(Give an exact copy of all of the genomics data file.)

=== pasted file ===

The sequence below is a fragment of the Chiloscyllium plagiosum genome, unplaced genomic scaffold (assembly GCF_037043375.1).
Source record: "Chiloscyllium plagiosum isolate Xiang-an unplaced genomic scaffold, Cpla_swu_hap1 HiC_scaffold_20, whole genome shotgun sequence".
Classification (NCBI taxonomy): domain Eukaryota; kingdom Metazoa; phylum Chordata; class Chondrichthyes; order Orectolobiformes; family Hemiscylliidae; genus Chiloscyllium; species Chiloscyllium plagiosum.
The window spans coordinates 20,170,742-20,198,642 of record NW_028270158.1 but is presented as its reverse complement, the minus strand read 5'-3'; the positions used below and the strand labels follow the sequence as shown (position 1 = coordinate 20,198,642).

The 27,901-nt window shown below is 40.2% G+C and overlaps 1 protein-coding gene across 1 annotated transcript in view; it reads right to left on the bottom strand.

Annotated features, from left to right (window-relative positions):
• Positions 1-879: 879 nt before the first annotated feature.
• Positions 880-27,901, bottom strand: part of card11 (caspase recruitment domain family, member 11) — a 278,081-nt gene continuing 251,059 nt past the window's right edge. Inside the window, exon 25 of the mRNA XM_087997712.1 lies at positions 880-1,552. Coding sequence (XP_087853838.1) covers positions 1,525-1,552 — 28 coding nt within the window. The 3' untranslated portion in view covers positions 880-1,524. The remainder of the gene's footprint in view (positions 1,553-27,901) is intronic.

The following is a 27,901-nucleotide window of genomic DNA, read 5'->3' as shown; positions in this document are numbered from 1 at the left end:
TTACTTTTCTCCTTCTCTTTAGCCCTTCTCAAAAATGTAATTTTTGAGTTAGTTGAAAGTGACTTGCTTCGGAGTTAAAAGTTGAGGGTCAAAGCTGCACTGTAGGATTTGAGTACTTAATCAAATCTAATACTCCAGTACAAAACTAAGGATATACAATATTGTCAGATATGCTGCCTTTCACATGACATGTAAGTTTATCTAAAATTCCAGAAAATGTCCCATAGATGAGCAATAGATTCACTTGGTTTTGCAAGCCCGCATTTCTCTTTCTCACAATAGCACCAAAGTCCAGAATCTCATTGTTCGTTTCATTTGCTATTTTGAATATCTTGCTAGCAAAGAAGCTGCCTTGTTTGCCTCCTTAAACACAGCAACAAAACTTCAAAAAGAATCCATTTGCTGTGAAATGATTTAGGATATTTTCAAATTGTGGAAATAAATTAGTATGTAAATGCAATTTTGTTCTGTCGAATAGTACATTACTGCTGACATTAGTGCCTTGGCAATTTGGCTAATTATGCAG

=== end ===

The sequence below is a fragment of the Chiloscyllium plagiosum genome, unplaced genomic scaffold (assembly GCF_037043375.1).
Source record: "Chiloscyllium plagiosum isolate Xiang-an unplaced genomic scaffold, Cpla_swu_hap1 HiC_scaffold_20, whole genome shotgun sequence".
Classification (NCBI taxonomy): domain Eukaryota; kingdom Metazoa; phylum Chordata; class Chondrichthyes; order Orectolobiformes; family Hemiscylliidae; genus Chiloscyllium; species Chiloscyllium plagiosum.
The window spans coordinates 20,170,742-20,198,642 of record NW_028270158.1 but is presented as its reverse complement, the minus strand read 5'-3'; the positions used below and the strand labels follow the sequence as shown (position 1 = coordinate 20,198,642).

The 27,901-nt window shown below is 40.2% G+C and overlaps 1 protein-coding gene across 1 annotated transcript in view; it reads right to left on the bottom strand.

Annotated features, from left to right (window-relative positions):
• Positions 1-879: 879 nt before the first annotated feature.
• Positions 880-27,901, bottom strand: part of card11 (caspase recruitment domain family, member 11) — a 278,081-nt gene continuing 251,059 nt past the window's right edge. Inside the window, exon 25 of the mRNA XM_087997712.1 lies at positions 880-1,552. Coding sequence (XP_087853838.1) covers positions 1,525-1,552 — 28 coding nt within the window. The 3' untranslated portion in view covers positions 880-1,524. The remainder of the gene's footprint in view (positions 1,553-27,901) is intronic.

The following is a 27,901-nucleotide window of genomic DNA, read 5'->3' as shown; positions in this document are numbered from 1 at the left end:
TTACTTTTCTCCTTCTCTTTAGCCCTTCTCAAAAATGTAATTTTTGAGTTAGTTGAAAGTGACTTGCTTCGGAGTTAAAAGTTGAGGGTCAAAGCTGCACTGTAGGATTTGAGTACTTAATCAAATCTAATACTCCAGTACAAAACTAAGGATATACAATATTGTCAGATATGCTGCCTTTCACATGACATGTAAGTTTATCTAAAATTCCAGAAAATGTCCCATAGATGAGCAATAGATTCACTTGGTTTTGCAAGCCCGCATTTCTCTTTCTCACAATAGCACCAAAGTCCAGAATCTCATTGTTCGTTTCATTTGCTATTTTGAATATCTTGCTAGCAAAGAAGCTGCCTTGTTTGCCTCCTTAAACACAGCAACAAAACTTCAAAAAGAATCCATTTGCTGTGAAATGATTTAGGATATTTTCAAATTGTGGAAATAAATTAGTATGTAAATGCAATTTTGTTCTGTCGAATAGTACATTACTGCTGACATTAGTGCCTTGGCAATTTGGCTAATTATGCAG